Day! Hard to believe, isn’t it? Spam eats 512 terabytes of space each and every single day. This is just an extremely rough estimate, and it’s likely that it’s in fact more than 512 terabytes each day.  Pingdom came up with this estimate after finding out that there are about 120 billion spam emails that pollute the web each day. Then they sampled the amount of spam that their office mail server got to determine the average size of each message which was 4.27 kilobytes. Multiply 4.27 kilobytes by the 120 billion spam messages each day and you come up with 512 terabytes.  If you were to take into consideration the size of the spam messages which are one giant image, the number would likely be quite a bit more. In all, I’d say that their number is on the low side.

Deleting Spam

So what does this all mean? Well, for starters, that’s a lot of wasted bandwidth, wouldn’t you say? To put this into perspective, one terabyte is equal to 1000 gigabytes. More interesting is that the cost of a one terabyte drive is about $250. If you had enough of these to cover the 512 terabytes that are eaten every day, it comes out to $128,000 worth of hard drive space each day! That helps explain why mail services such as Gmail will automatically delete your spam messages after so many days. Yes, it’s a convenience for their users, but think about how much extra space they’d need to handle millions of spam messages that just sat there and never got deleted.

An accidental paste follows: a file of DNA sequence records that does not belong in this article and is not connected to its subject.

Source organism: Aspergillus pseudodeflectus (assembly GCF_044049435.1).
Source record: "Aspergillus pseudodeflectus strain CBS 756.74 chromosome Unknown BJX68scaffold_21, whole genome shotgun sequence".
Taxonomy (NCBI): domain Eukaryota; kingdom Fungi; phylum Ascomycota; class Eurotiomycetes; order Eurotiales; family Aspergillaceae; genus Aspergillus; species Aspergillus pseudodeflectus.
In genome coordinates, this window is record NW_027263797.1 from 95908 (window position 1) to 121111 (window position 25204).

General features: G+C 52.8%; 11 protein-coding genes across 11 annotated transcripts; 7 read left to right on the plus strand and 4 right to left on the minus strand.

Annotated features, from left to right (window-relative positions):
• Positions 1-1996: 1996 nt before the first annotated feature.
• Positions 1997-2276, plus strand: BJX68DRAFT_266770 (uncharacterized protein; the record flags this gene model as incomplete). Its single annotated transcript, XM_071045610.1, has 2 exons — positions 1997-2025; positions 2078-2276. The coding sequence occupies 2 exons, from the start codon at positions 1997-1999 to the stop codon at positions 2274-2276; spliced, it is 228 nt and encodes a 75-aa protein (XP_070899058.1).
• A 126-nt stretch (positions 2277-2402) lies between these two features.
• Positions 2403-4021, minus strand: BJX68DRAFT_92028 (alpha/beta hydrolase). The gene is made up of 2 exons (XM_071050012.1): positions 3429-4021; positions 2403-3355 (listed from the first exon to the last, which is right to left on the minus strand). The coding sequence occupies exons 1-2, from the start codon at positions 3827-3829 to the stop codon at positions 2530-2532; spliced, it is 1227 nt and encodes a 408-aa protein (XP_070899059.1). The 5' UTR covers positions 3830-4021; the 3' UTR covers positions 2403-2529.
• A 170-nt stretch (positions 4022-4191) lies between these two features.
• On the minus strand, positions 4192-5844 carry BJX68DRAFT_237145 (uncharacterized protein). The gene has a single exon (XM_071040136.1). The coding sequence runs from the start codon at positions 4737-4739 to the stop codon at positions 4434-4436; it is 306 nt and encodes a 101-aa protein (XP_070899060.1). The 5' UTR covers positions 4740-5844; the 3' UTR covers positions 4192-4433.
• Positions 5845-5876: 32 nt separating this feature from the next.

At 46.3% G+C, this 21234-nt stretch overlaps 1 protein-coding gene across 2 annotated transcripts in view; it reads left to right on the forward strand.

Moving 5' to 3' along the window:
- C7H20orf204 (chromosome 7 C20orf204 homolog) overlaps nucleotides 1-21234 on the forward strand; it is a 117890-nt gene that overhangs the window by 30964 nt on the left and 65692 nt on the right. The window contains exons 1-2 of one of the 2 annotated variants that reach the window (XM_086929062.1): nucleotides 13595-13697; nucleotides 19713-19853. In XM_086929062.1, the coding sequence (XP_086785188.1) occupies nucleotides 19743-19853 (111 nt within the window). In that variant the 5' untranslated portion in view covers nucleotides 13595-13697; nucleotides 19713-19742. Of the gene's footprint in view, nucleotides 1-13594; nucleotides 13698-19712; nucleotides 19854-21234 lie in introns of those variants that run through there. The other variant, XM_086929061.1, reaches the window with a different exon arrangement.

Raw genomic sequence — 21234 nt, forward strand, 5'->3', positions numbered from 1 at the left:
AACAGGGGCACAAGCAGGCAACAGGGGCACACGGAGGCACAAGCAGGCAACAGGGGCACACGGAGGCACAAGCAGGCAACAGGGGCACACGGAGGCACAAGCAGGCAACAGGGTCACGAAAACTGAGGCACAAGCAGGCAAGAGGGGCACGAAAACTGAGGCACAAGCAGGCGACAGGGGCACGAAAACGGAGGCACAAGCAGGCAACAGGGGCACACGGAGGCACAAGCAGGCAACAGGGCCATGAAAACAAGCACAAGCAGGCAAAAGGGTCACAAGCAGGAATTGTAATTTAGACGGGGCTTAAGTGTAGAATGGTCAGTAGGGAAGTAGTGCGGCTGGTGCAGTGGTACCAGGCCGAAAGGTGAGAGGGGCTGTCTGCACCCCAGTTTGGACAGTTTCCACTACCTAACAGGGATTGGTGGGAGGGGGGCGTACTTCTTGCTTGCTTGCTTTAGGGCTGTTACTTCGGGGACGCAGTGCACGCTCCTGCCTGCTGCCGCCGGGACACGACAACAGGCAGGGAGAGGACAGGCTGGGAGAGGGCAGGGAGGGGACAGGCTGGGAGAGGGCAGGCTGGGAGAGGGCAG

Pingdom points out a few additional reasons why spam does us no good whatsoever:

  1. Added strain on the internet’s infrastructure.
  2. Wasted bandwidth.
  3. Wasted disk space on mail servers AND workstations.
  4. AND finally, how many legitimate emails aren’t missed because they disappear in the masses of spam?

This all helps explain why the FBI takes spamming seriously, and why one of the top 10 spammers in the world was recently arrested for conducting his “business.”

Enough of this spam already!…